In this crazy rollercoaster of an economy, cuts are being made everywhere. Educators are on high alert for signs of more job cuts and less funding. So when a local high school requested a $7,700 grant from the Grossmont Healthcare District to fund “emergency restrooms,” it came as no surprise that eyebrows were raised.
Helix Charter High School, a member of the Grossmont High School District, made the request earlier this year after January’s two and a half hour lockdown forced students to use “trash cans and Ziploc bags in lieu of a proper toilet,” according to school officials. Aside from the disgusting visual Helix’s officials have created for us all, the question that really poses itself is: What the heck is an “emergency restroom”?
Upon a little research and much Google searching, there seemed to be no conclusion. Helix officials claim to need 91 kits sold by a company called American Family Safety running approximately $91 each. The kits include food, water, blankets and a portable toilet that closely resembles a Home Depot supply bucket with a lid.
Simple math provides a number sufficiently higher than $7,700, but the website lists the kits at $82, making the grant request $238 more than the cost of the kits. I suppose few readers stop to do the math, but any way I look at it, the numbers make little sense.
Helix has been the burden of the district in recent years with the removal of staff for sex scandals and the near loss of its charter. In February of last year, the district threatened to revoke the charter out of concern for the way the school handled an administrator who harbored a runaway student. The school fought against the possible revocation claiming the district was targeting it for financial reasons and wanted more control of its money. Monetary involvement seems to be a common theme for the high school.
The school in question is one of 11 high schools in the district, and the only one asking for “emergency toilets.” Nine of the schools in the district have been forced into lockdown in the last 10 years. Santana and Granite Hills both had shootings on their campuses in 2001, Monte Vista and El Capitan were put into lockdown last year, and Mount Miguel experienced a lockdown this past March. The two high schools that have yet to endure a locked campus are El Cajon Valley and Valhalla. Helix claims the shutdown of its campus shed light on the importance of emergency equipment, including the toilets, and validates the need for extra funds to support the purchase.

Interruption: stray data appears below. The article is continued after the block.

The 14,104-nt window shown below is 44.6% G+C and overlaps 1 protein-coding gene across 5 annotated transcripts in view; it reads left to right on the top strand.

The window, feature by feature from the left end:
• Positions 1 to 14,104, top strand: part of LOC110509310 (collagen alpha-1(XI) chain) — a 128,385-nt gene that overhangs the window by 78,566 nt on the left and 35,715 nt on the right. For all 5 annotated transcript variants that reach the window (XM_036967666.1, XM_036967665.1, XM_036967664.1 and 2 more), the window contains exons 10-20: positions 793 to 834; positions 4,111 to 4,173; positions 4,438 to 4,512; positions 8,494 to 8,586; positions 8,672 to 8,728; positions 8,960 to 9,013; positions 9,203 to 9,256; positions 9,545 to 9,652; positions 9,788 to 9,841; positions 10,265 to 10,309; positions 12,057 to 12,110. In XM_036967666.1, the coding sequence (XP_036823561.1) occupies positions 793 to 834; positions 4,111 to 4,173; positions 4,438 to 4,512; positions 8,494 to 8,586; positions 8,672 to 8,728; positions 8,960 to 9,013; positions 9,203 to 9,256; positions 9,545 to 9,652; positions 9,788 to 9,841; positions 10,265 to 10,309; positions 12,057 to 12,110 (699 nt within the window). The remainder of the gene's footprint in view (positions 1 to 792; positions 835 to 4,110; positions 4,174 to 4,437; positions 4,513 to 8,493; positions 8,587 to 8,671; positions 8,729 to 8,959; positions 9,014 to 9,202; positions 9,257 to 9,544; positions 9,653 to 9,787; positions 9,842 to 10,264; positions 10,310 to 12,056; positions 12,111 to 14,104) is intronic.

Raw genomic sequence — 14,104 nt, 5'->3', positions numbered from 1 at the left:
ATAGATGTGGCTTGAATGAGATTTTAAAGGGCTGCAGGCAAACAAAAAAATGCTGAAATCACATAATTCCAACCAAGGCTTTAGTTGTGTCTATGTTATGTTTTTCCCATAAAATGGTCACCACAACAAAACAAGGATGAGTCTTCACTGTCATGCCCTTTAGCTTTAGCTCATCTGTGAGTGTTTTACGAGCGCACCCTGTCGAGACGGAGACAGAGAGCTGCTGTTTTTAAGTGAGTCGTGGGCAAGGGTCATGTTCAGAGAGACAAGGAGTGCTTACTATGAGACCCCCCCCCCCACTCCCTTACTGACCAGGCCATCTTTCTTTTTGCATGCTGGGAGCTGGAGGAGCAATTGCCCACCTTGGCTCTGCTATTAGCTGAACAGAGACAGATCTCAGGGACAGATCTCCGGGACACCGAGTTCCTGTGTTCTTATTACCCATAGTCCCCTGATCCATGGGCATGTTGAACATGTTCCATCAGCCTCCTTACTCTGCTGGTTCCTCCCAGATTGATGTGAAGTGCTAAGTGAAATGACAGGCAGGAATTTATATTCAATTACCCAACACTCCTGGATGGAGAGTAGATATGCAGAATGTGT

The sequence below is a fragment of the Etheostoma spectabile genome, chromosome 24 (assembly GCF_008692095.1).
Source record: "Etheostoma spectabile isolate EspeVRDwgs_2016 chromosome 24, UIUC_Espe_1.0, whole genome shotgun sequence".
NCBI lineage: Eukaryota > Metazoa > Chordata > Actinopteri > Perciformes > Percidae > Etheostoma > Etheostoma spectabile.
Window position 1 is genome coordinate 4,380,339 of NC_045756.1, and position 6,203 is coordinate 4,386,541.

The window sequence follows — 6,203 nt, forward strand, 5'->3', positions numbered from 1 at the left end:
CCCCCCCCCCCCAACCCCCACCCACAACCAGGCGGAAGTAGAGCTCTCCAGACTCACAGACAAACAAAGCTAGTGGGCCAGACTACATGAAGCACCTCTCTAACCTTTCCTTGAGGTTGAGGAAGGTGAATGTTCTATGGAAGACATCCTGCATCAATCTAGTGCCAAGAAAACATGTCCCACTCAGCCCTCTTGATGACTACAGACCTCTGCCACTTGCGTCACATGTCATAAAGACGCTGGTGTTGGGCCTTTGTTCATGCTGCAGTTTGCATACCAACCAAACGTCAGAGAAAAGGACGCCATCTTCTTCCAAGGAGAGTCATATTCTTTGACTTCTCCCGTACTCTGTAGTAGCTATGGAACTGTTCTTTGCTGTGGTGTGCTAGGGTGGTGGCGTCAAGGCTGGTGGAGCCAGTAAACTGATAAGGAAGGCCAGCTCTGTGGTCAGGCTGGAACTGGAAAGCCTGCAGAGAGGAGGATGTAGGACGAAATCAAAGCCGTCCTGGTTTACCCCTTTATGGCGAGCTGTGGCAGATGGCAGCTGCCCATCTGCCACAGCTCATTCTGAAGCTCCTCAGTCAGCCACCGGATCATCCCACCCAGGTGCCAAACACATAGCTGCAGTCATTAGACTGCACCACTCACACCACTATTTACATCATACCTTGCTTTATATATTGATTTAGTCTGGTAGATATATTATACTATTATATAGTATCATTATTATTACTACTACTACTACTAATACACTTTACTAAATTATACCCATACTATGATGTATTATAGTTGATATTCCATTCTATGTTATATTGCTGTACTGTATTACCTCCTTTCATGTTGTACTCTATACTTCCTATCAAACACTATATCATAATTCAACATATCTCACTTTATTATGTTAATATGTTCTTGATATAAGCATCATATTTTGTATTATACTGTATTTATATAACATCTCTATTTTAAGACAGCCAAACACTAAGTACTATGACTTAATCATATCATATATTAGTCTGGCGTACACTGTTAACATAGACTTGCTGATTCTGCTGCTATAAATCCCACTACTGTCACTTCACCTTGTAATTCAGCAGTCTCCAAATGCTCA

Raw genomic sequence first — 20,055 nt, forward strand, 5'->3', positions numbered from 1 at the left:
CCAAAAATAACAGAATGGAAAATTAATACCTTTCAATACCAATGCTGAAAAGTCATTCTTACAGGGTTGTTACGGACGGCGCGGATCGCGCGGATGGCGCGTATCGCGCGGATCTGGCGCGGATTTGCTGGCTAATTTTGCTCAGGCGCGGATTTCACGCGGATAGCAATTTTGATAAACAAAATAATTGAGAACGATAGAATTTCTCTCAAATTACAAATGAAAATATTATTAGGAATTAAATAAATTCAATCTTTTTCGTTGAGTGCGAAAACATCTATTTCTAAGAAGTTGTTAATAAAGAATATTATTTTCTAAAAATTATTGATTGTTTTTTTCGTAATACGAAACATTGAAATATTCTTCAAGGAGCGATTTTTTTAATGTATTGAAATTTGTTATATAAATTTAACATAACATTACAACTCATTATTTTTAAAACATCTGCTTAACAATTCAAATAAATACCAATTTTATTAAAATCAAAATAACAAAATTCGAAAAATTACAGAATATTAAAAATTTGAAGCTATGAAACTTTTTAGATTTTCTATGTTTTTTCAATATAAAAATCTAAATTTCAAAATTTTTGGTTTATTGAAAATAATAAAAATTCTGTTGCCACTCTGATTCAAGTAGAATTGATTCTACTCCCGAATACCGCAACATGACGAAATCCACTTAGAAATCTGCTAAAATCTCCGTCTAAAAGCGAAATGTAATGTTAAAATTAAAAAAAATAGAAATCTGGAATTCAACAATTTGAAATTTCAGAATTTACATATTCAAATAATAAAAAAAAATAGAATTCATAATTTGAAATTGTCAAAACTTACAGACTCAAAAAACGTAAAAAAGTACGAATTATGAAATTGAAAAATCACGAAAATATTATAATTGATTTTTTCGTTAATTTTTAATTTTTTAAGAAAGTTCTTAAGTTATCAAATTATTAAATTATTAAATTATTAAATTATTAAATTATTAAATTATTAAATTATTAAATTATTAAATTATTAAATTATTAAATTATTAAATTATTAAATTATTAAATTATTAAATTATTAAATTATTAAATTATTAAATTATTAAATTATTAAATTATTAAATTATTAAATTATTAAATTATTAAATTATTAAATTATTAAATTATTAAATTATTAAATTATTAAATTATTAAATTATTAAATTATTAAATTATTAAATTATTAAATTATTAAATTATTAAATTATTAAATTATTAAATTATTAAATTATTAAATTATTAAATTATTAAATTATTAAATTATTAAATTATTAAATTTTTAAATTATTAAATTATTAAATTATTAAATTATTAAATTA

Ten years after a shooting that put two children in early graves, and it has suddenly become a need for schools to “prepare” for better sanitation during such an event? The request seems a bit superfluous.
Grossmont Healthcare appears to agree. It released a statement in early March downplaying the need and availability of a grant. According to La Mesa Patch, “the healthcare district’s Community Grants and Sponsorships Committee — including board members Michael Emerson and Gloria Chadwick — voted to recommend denying the request, partly because a Dec. 31 deadline was missed.” The funds go against an agreement not to fund non-health education programs by other agencies.
My main issue is that if it’s necessary for one school to stock up on potty buckets and emergency toilet paper, then it seems fit for all schools to jump on the kit-buying bandwagon. At $7,700 per school, the funds would wrack up a nearly $35,000 bill with no money in the budget to back it. Unless the PTA or another private agency is willing to front the money to keep the students’ tushies comfortable, I just don’t see the plausibility of the kits. Funding a disaster planning agency seems more useful in the event of tragedy on our local campuses. If a riot breaks out, or a suspect is brandishing a weapon, or another emergency event occurs that puts students in harm’s way, concerned parents and fearful staff members are probably not too worried about the students’ need to “handle their business,” as long as they’re safe.